Capturing Reality, Protecting Privacy
Today, the company is operational in seven U.S. cities including Los Angeles, Pittsburgh, Omaha, Neb. and Dublin, Ohio. It plans to deploy more than 4000 cameras in an additional 13 municipalities. Typically, cameras are mounted on utility poles adjacent to commercial loading zones of interest.
“We process all of our video footage at the edge, in the camera itself,” Justus explains, a process enabled by high-speed graphical processing unit (GPU) chips in the camera.
Automotus does not store video, he emphasizes, but rather uses AI to analyze camera frames in real-time to extract data about vehicles in the scene (license plates, e.g.). This data, which is used to execute transactions or violations, is sent to the cloud and processed by Amazon Web Services, while all real-time video data is immediately dumped. As an added layer of privacy protection, Automotus also blurs the faces of people or license plates of nonrelevant vehicles caught in the loading zone imagery.
Promoting Shorter Stays, Cleaner Air
Automotus’ curb monitoring and billing strategies are designed to motivate drivers to get in and get out quickly.
“Our system is completely automated via license plates,” says Justus. “It’s effectively a toll road for the curb.”
For example, a driver stopped at the curb for five minutes would be billed seven cents per minute, but if he lingers for 10 minutes, the cost rises to 10 cents per minute. At 15 minutes, the cost goes to 15 cents per minute, and at 30 minutes, it rises to 25 cents per minute. As a result, curbside spots turn over frequently, which reduces congestion caused by drivers looking for parking.
Automotus technology also helps cities reduce urban emissions and encourage electric vehicle (EV) adoption by offering discounted rates (or even free parking) to EV drivers, Justus adds.
Workdays begin early in the two-bedroom apartment that Justus rents in the Los Angeles neighborhood of Los Feliz. Out of bed typically by 6:30 a.m., he fights the urge to check e-mail, opting instead for 10 to 15 minutes of meditation.
“I’m trying to be more thoughtful and less reactive these days to the steady stream of requests,” he offers. “As the leader of a startup with a small team, it’s very important to leverage my time as much as possible, getting the most benefit out of every day.”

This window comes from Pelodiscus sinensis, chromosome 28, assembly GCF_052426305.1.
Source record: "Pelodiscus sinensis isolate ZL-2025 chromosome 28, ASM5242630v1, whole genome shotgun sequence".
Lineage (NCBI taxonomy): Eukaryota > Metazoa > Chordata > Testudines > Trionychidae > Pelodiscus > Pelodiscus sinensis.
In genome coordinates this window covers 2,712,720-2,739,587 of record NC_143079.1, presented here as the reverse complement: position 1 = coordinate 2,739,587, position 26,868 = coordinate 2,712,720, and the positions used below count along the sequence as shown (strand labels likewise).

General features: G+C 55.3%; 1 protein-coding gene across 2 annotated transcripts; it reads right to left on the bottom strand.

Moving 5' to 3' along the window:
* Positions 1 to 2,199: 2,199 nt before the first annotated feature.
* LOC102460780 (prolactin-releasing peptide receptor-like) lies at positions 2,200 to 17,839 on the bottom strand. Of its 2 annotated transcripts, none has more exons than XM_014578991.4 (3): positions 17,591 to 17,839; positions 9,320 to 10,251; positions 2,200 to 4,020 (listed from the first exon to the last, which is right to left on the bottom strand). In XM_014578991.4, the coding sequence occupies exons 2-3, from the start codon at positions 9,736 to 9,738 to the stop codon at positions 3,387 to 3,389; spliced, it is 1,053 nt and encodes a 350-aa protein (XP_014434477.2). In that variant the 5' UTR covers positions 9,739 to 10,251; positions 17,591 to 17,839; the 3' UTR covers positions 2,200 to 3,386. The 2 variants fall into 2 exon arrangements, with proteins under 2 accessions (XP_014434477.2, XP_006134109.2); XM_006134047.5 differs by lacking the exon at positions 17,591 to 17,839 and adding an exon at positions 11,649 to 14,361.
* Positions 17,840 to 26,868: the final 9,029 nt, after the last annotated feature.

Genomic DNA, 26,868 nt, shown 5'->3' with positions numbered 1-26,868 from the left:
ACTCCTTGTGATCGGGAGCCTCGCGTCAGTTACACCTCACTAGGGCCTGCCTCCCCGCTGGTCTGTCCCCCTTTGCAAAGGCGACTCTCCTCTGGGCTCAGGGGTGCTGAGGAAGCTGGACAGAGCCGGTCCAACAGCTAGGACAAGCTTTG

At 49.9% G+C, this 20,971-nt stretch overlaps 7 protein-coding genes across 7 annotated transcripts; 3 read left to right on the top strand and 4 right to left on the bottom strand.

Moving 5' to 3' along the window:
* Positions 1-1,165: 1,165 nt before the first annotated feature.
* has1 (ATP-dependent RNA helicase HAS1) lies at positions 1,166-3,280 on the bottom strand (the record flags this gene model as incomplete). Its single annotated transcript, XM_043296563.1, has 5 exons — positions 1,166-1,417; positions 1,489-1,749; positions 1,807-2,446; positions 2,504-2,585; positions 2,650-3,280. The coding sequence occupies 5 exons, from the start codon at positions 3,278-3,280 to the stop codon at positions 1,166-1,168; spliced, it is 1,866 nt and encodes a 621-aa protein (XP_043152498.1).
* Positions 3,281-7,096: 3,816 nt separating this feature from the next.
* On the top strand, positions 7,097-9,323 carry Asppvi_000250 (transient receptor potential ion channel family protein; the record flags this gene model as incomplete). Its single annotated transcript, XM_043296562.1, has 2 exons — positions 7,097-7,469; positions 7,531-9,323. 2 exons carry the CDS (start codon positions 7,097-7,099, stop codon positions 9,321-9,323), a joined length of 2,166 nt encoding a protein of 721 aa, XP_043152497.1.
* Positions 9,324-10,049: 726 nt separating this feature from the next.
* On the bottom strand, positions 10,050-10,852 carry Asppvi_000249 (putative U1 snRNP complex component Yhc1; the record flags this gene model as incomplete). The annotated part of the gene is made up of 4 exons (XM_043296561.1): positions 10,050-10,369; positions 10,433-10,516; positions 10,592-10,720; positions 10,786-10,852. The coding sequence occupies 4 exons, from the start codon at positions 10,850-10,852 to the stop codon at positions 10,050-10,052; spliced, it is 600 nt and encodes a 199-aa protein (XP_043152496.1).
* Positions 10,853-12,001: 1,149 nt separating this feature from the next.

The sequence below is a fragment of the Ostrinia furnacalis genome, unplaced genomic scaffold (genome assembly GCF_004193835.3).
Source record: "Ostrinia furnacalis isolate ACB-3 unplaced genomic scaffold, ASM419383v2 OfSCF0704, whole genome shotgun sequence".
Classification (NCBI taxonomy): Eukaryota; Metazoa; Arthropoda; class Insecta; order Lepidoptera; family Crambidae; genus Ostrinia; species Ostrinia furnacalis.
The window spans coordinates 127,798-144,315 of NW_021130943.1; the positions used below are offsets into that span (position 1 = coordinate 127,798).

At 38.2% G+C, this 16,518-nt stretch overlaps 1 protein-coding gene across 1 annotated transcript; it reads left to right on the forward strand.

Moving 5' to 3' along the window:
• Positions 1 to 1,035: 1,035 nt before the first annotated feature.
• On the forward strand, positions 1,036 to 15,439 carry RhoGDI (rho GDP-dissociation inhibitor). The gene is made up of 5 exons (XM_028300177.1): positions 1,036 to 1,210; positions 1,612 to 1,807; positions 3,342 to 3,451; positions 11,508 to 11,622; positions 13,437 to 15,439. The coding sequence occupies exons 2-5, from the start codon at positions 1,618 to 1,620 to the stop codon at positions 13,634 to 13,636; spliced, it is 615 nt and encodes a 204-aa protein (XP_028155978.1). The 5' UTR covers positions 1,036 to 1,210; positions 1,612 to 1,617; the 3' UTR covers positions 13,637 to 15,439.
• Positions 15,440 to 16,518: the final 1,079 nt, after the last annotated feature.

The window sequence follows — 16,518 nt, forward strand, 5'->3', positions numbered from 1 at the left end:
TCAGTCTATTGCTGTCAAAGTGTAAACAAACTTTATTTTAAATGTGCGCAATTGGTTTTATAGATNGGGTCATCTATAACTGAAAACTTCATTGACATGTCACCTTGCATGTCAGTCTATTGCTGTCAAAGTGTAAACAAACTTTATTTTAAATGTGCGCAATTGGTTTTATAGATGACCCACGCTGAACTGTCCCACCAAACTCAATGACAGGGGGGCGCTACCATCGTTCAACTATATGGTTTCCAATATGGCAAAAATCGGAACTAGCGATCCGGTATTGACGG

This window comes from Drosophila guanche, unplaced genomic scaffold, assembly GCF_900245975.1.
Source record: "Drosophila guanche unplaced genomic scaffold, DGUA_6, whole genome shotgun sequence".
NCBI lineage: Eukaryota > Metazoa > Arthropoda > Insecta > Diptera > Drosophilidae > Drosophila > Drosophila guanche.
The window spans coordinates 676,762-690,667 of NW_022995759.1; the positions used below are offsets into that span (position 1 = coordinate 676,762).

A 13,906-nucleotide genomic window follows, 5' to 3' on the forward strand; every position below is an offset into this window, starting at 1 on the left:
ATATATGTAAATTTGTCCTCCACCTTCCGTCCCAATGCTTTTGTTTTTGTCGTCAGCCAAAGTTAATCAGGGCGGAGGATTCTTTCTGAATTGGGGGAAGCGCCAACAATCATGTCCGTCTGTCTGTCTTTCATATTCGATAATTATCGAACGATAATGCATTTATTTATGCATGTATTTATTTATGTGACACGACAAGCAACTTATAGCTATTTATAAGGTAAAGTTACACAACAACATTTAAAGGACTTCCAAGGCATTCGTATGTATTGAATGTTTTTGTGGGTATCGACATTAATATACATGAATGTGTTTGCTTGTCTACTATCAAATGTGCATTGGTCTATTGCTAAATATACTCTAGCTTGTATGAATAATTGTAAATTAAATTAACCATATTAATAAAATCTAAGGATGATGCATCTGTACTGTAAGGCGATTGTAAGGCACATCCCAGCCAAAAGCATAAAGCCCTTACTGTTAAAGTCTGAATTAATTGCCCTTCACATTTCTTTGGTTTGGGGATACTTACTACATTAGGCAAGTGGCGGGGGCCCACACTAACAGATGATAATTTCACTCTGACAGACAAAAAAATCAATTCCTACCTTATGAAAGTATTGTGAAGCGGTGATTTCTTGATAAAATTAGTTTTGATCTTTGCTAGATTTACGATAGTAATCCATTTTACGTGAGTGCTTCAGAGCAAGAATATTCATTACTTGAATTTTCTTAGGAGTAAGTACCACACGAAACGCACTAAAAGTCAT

After meditation, Justus hops on the Metro Red Line for the 12-minute subway commute to his office in downtown L.A. At work, he focuses on identifying new clients, developing new strategies for deploying cameras, and generally optimizing value for Automotus clients.
“At Automotus, we work with a lot of different brands, investors, and customers, so there’s always a lot going on,” Justus clarifies. “In this setting, it’s important for me to never get too high or too low about anything, but just focus on what I can do each day
to advance the mission and meet our daily goals.”
When pressed, Justus places Automotus in the early stages of the “crawl, walk, run” cycle of development. He believes, however, that favorable “tailwinds” in the form of federal grants for innovative transportation projects and growing interest in curb management technologies are beginning to pick up.
"There are two things that make Automotus’ approach so powerful,” he claims. “It’s automated and it’s dynamic. We’re gathering data automatically to inform reality at the curb, and we’re using that data to incentivize good outcomes and disincentivize bad outcomes. We’re automating absolutely everything we can and giving cities tools they need to manage the curb dynamically in real-time to react to the realities on the ground.”
Ultimately, Justus hints, he and his Automotus team are swinging for the fences.
“We’ve had a few small wins so far," he suggests, "but we won’t be happy with anything less than seeing our technology deliver an impact to the commercial curb on a significant scale.”
And that will help U.S. cities breathe a lot easier.
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If you enjoyed this profile, you might also enjoy reading about Seattle's efforts to manage its curb in the wake of climate change. If you have suggestions for other topics or people you'd like to see covered in this blog, please send your ideas to me at email@example.com. Many thanks.